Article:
So I felted it. Boiled it briefly in suds, plunged into cold water, then another cold water, then wrung it out and gave it half an hour in a hot dryer with a towel. I had prudently buttoned it up ahead of time.

And ended with a really nice felted material. Much better texture, subtle design.  color really blazing away  I clipped the buttonholes just a bit, easy now it's felted, won't fray, for easier buttoning now the original holes are smaller.

And still not happy with the fit. So I cut up the sides and stitched a slanted seam like a dart. And now it's really nice. It fits. Very cosy, too.

I'm thinking of making a purse with the leftover yarn and felting it, now that I know how well it felts. With any luck that will be a bit simpler.

So this simple (!) vest involved knitting, felting, stitching, cursing and Dorset button making. Knitting's not for the faint of heart. At least not the way I do it!

Friday, October 12, 2018

Thing Three, the pashmina continued

 Found a piece of black fabric, maybe liner, and made a lined purse from another bit of the pashmina.

 Inserted a pocket for phone, and after this, the whole thing folds over side to side,
 and I'll make a bead and loop closing, about where you see the bead there, using the embroidery floss seen in the second pic up there.

 I was thinking as I went and ended up with a kind of pursigami. Right for dropping into my actual purse. More fun than plan and execute!

Thursday, October 11, 2018

Cutting with abandon

After seeing the one-yard kimono jacket idea on MA's blog, and reading Sonya on Mason Dixon, I was all for trying something new. Sonya is all about making what you want to wear, fearlessly and not worrying about it, and MA's links are full of great ideas for all kinds of things you might not have thought of.

And, not being a procrastinator, rather the opposite, a hasty jumper-in,  late last night I hauled out three big scarves I was given and rarely wear, because they're too square for me. They don't drape for me.

Two are fine wool, the one in the foreground a pashmina, remember them? So they're nice in that the fabric is good.

Soooooo I cut the pashmina into a kimono jackety thing. Pinned it before hand sewing, no machine around here. And found it would be much better on someone entirely taller and more substantial than my fairly small self. Oh. I looked as if it was trying to kidnap me.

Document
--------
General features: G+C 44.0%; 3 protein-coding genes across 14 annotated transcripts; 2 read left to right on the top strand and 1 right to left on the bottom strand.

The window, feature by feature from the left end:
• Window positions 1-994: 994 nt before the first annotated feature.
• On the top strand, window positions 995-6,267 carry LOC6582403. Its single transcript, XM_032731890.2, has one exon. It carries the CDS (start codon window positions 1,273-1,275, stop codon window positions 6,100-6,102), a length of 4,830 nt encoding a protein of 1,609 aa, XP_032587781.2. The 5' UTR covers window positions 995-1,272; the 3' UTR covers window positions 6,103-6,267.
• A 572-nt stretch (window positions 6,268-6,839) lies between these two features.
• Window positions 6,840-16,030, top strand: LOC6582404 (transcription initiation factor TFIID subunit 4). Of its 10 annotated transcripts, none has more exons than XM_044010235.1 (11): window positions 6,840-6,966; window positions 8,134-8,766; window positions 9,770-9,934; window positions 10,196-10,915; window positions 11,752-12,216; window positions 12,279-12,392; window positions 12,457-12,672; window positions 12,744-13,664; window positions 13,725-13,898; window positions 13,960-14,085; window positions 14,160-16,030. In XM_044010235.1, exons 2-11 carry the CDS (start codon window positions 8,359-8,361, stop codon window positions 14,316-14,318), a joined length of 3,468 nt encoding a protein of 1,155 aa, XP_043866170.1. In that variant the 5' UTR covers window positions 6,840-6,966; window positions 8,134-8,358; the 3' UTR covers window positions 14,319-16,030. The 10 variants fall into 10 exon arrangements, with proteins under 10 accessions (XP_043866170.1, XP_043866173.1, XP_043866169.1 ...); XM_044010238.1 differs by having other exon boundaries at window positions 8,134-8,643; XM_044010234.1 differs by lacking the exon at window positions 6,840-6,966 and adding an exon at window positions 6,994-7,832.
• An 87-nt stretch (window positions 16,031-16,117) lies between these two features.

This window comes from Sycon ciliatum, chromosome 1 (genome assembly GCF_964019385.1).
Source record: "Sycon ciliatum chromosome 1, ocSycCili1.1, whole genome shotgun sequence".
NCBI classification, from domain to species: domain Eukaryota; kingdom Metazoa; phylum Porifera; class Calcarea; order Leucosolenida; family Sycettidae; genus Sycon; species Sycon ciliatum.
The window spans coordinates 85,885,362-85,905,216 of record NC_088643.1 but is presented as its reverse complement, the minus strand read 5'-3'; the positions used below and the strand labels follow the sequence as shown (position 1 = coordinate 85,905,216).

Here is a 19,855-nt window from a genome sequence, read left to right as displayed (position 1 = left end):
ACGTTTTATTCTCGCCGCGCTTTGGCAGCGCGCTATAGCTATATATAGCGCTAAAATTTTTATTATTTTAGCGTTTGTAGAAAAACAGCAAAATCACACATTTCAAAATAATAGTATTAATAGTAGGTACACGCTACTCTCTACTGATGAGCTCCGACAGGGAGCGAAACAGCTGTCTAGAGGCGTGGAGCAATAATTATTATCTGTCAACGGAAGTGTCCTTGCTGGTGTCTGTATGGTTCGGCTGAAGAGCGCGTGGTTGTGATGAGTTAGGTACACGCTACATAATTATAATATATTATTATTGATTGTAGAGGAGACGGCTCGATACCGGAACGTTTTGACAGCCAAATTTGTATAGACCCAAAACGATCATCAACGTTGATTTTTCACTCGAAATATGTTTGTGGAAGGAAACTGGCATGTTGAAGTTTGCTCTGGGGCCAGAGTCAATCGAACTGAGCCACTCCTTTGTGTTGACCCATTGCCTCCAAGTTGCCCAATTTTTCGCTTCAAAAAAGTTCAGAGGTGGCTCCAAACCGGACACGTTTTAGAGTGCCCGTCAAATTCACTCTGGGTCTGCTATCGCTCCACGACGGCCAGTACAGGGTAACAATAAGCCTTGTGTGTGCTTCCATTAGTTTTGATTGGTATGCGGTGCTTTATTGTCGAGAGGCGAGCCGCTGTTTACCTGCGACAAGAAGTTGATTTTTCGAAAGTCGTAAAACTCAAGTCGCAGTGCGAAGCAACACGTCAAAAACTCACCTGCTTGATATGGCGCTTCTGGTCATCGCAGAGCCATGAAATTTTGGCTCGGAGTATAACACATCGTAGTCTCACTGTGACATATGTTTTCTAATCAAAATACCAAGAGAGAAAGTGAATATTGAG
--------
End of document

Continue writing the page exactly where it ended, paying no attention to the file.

Back to the cutting board, and I now have a scarf which is the Isadora Duncan type, which I will wear once the temps and humidity drop below 80f and 6,241.

And a joke cover, not meant to be serious,  in my small gallery

And enough leftover fabric to make something else when I get an idea of what. The other two scarves are uncut for now.

Never a dull moment.

Tuesday, October 9, 2018

Dorset buttons moving right along

To date, the buttons for the cotton vest. Seeing them through a lens is helpful for doing subsequent ones. Also you can see tiny thread ends to snip. The idea is to vary the patterns, just to experiment with the idea. This won't be very evident once in use, but it's one of those hidden pleasures in making things.

This is really calming work, needed right now.

Sunday, October 7, 2018

New Dorset button in progress

Here's the first of the set for the cotton vest. Not finished, I just did it partially, so as to test whether it would go through the buttonholes. And as you see, it did. So I'm set to finish weaving it and its nine friends.

I'm using a size 70 thread for this, used for whitework, so it's both fine and tough enough to stand up to handling and being pushed through the buttonholes. And I had to change technique a bit.

The stitches are tight and you can't really push a needle through the knots around the inside of the ring, to establish the weaving, unlike the usual approach. Normally the knots anchor the weaving. But here I passed the thread over the ring, and held on to it until I got some weaving established. It didn't add size, because the threads slid between the stitched ones. So that seems to work.

Saturday, October 6, 2018

Buttons on, me or them.

I decided it was time for the Sewing on of the Buttons on the Blue Vest. This was after I wondered if I should first check the smoke detectors, change the oil in the car, check the mailbox, vote..well my mail in vote came today so I did vote, wielding my tiny power.

But then I had stop procrastinating, and do the buttons. I found, once done and buttoned up that I could have made the small size. I had wondered if it would be skimpy so, using her measurements, went for the medium.

Anyway I have adjusted, very simply, by buttoning it further over, and that seems to work. The fabric is open enough that I could just push buttons in without creating new buttonholes if necessary.

We'll see how the cotton one works out. I used different needles, and it's firmer. Probably the issue there will be inserting the buttons through the little holes, but I'll figure that out when the time comes. One good thing was that the Dorset buttons worked nicely, stitched on without losing any shape. I attached them with the same thread I made them with.

Anyway here's the round neck side

 And the v neck side, the other side is sticking up behind it

And a gallant attempt at a selfie!  Poor lighting uncooperative model..but you can just about get the gist.